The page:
How Can I Automatically Run a Script Any Time a File is Added to a Folder?

Hey, Scripting Guy! Question

Hey, Scripting Guy! Is it possible to have a script automatically run any time a file is added to a specific folder?

— MB

SpacerHey, Scripting Guy! AnswerScript Center

Hey, WM. Yes, this is possible, thanks to the magic of WMI events, which allow you to write a script to monitor for something of interest (like a file being added to a folder) and then take some action any time an event like that occurs. We don’t have time to discuss WMI events in any detail in this column, but they can be incredibly useful to script writers. Consequently, it might be worth your while to check out this Tales from the Script column.


In the meantime, here’s a script that monitors the C:\Scripts folder. Any time a file is added to this folder, the script responds by echoing the name of that new file:

strComputer = “.”
Set objWMIService = GetObject(“winmgmts:” _
& “{impersonationLevel=impersonate}!\\” & _
strComputer & “\root\cimv2”)
Set colMonitoredEvents = objWMIService.ExecNotificationQuery _
(“SELECT * FROM __InstanceCreationEvent WITHIN 10 WHERE ” _
& “Targetinstance ISA ‘CIM_DirectoryContainsFile’ and ” _
& “TargetInstance.GroupComponent= ” _
& “‘Win32_Directory.Name=””c:\\\\scripts””‘”)
Do
Set objLatestEvent = colMonitoredEvents.NextEvent
Wscript.Echo objLatestEvent.TargetInstance.PartComponent
Loop

Again, there’s too much going on here to go through the script step-by-step, but what we are looking for are instances of the __InstanceCreationEvent class; instances of this class are automatically created any time a new managed object (that is, something WMI knows about) is created on a computer. Although the query is a little complicated, it boils down to this: we want to be alerted to any new items that show up in C:\Scripts. (Note that C:\\\\Scripts is not a misprint; you really need all four slashes here.)


We also need to mention that a WMI script like this works by “polling;” it periodically goes out and checks to see if any new files have been added to the folder. For this sample, we’re checking every 10 seconds (that’s what the WITHIN 10 represents) to see if there are any new files in the folder. If that’s too fast or too slow, you can change that value to anything you want. Keep in mind two things, however. For one, if you poll too often (say, every second), you’ll have a script that is constantly running, and could theoretically put a drain on your system resources.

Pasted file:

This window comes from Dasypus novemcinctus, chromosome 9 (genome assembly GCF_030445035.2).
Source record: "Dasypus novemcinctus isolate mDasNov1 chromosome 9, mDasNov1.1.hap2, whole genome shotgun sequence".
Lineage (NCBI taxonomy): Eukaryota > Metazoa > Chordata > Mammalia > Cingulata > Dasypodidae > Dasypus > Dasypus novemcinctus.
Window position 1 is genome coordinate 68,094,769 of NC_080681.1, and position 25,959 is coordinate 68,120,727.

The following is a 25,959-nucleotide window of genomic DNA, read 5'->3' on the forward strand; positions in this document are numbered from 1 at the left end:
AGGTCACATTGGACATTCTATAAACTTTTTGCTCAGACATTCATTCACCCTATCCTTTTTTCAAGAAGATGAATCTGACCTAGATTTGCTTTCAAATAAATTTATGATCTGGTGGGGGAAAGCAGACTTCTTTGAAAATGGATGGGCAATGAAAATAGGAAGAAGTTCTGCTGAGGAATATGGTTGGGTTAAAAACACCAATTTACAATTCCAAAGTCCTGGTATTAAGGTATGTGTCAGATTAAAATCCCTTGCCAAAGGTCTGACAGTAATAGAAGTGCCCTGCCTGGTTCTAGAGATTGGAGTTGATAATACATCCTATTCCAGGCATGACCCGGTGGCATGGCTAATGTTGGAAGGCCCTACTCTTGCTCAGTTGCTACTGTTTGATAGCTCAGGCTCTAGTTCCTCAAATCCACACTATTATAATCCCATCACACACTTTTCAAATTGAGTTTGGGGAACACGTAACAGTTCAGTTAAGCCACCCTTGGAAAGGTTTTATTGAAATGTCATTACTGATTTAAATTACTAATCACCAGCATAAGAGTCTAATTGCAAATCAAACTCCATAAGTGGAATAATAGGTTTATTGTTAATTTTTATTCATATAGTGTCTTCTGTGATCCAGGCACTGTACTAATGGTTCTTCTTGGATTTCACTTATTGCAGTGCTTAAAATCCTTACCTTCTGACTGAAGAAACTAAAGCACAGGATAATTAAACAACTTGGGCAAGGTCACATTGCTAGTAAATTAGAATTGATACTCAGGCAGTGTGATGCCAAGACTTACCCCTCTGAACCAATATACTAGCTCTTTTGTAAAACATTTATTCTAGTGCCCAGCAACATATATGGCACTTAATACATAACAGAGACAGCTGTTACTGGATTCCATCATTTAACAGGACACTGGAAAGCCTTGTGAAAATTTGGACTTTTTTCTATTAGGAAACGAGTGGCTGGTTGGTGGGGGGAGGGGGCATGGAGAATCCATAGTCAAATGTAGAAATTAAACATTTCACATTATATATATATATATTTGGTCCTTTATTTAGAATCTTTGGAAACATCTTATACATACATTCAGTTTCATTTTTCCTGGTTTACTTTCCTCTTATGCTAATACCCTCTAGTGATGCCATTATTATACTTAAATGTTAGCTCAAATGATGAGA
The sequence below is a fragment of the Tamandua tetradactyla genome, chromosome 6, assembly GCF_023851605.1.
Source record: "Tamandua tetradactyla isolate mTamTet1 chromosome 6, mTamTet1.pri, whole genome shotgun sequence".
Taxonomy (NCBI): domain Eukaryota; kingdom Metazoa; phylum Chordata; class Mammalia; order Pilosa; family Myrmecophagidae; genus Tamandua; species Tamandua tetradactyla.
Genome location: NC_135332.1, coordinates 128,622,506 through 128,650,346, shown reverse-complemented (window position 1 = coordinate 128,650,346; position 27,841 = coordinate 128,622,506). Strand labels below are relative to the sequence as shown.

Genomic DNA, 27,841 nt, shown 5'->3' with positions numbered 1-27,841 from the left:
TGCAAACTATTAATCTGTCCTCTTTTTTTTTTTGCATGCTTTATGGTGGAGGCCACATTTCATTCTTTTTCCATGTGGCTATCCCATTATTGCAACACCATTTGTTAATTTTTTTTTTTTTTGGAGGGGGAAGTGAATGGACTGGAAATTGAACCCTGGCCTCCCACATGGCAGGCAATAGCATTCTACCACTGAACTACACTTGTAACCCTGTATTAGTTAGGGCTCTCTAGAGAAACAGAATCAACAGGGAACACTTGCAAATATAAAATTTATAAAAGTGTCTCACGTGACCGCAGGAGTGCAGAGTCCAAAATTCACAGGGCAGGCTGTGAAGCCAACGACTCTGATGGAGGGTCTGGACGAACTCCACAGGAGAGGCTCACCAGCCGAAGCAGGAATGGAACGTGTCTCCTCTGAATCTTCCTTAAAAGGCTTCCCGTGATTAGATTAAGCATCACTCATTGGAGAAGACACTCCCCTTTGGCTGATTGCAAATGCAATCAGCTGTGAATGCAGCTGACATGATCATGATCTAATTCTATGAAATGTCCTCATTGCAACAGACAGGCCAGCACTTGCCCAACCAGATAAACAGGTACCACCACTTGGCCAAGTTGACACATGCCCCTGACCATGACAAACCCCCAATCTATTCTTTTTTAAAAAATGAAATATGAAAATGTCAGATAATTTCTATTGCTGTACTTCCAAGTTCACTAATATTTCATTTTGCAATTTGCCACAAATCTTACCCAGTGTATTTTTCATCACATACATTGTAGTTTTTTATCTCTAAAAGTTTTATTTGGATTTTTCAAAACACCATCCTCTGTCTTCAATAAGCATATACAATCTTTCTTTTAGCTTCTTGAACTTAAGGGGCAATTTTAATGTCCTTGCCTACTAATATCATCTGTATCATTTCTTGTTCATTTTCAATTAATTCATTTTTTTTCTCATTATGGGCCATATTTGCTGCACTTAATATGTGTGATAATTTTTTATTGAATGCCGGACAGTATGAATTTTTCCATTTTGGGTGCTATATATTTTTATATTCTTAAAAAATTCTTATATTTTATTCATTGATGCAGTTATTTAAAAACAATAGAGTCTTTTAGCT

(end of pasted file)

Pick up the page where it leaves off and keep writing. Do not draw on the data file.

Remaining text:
Conversely, if you make the value too long, you might miss new files, assuming they get added and then deleted before the polling time expires. For example, say your script checks every 5 minutes for new files. If you add 100 new files and then delete all those files 3 minutes later, the script will never know that those files were added to the folder. That’s because scripts like this work by comparing the files that currently in the folder with the files that were in the folder the last time the script checked. Play around with the polling interval and see what works best for you.


As we noted, this script simply echoes the name of any new file added to C:\Scripts. What if you wanted to do something a little fancier any time a file is added to the folder? No problem; just replace this line of code with the code you want executed any time a new file is detected:

Wscript.Echo objLatestEvent.TargetInstance.PartComponent

By the way, would you prefer to be notified any time a file is deleted from C:\Scripts? That’s easy enough; just monitor C:\Scripts for new instances of the __InstanceDeletionEvent class:

strComputer = “.”
Set objWMIService = GetObject(“winmgmts:” _
& “{impersonationLevel=impersonate}!\\” & _
strComputer & “\root\cimv2”)
Set colMonitoredEvents = objWMIService.ExecNotificationQuery _
(“SELECT * FROM __InstanceDeletionEvent WITHIN 10 WHERE ” _
& “Targetinstance ISA ‘CIM_DirectoryContainsFile’ and ” _
& “TargetInstance.GroupComponent= ” _
& “‘Win32_Directory.Name=””c:\\\\scripts””‘”)
Do
Set objLatestEvent = colMonitoredEvents.NextEvent
Wscript.Echo objLatestEvent.TargetInstance.PartComponent
Loop

Hey, we told you WMI events were worth knowing about!